In my recent excursions to photograph the insects that are about and about in abundance this time of year, I have had an eye out for blue butterflies, but I’ve not actually come across any, and the more I didn’t see any, the more I’ve been hankering to discover some.
The common blue would be the species I’d most likely find, as it is the most widespread of the blue butterflies in Britain, and as the name suggests, it is one of the most common butterflies in Europe.
|A female rests on some grass, with a male rattling about behind her.|
The males are unashamedly conspicuous, with a striking bluish-violet colour, but females, whose behaviour tends to be more secretive, are brown with orange spots near the margins of the wings. In both sexes, the undersides of the wings are greyish brown with blackish spots and orange crescents towards the margins of the wings.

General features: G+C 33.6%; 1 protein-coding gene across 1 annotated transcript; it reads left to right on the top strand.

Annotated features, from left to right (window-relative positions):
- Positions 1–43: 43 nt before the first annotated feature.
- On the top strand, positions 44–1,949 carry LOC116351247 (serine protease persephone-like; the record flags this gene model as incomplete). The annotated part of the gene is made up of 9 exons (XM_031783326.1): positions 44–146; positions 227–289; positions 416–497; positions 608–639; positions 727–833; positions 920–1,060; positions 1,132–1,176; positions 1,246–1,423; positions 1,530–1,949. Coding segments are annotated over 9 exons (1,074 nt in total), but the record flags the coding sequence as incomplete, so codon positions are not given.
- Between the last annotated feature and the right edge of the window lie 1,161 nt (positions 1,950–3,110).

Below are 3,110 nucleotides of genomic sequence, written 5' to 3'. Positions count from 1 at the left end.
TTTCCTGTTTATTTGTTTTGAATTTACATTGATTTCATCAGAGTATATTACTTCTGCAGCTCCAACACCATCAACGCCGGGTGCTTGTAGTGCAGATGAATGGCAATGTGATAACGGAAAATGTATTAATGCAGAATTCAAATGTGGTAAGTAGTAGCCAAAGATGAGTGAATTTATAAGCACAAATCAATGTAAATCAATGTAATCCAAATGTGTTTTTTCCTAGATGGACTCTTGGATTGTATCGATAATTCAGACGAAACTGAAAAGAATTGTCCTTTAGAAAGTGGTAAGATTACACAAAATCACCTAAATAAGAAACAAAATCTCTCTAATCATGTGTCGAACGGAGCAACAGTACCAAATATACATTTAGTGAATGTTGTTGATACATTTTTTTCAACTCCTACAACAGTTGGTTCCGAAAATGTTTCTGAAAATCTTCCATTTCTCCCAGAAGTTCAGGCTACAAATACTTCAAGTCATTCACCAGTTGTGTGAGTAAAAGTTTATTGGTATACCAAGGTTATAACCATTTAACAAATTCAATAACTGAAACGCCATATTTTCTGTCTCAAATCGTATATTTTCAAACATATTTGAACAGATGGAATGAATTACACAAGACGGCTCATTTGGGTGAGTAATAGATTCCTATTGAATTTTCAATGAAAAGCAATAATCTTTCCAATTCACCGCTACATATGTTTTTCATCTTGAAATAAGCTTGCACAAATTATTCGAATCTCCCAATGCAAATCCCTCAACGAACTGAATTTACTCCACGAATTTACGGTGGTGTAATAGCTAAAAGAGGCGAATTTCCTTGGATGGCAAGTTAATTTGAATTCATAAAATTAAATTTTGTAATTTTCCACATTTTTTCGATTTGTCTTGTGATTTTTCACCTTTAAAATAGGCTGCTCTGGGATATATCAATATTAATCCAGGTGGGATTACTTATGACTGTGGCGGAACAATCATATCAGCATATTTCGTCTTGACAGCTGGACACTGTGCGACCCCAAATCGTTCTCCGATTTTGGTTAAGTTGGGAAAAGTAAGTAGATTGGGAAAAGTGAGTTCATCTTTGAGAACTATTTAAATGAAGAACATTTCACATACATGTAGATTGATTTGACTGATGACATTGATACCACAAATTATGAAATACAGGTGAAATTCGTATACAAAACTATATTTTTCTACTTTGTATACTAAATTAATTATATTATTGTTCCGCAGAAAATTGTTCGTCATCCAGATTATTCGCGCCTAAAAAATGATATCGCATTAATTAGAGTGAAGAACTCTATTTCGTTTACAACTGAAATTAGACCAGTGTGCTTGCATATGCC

|A male with wings spread, showing off its vibrant colour.|
Thankfully, on a recent walk, I happened across a small colony of common blues fluttering among the flowers and grasses, so I headed back the other day, camera in hand, to grab a few shots of the little scamps. And they are indeed quite little, their wingspans only measuring about half that of a red admiral for example.
|A female displays the intricate pattern on her underwing.|
So needless to say, and yet for some reason I am going to say it anyway, capturing any decent shots of them proved to be a tough ask, especially as the males rarely settled in one spot, and seemed intent on endlessly flitting about and battling with each other, rather than staying still for my viewing pleasure. But I persisted, and after a couple of hours I had the shots I was after, and there was nothing they could do about it.
|And here is the pattern on the male, very similar but slightly lighter.|
|Two females, one with wings open, the other closed, which was very good of them.|
|I didn't see any of them feeding while I was there, just flapping about and resting.|
|And he's off!|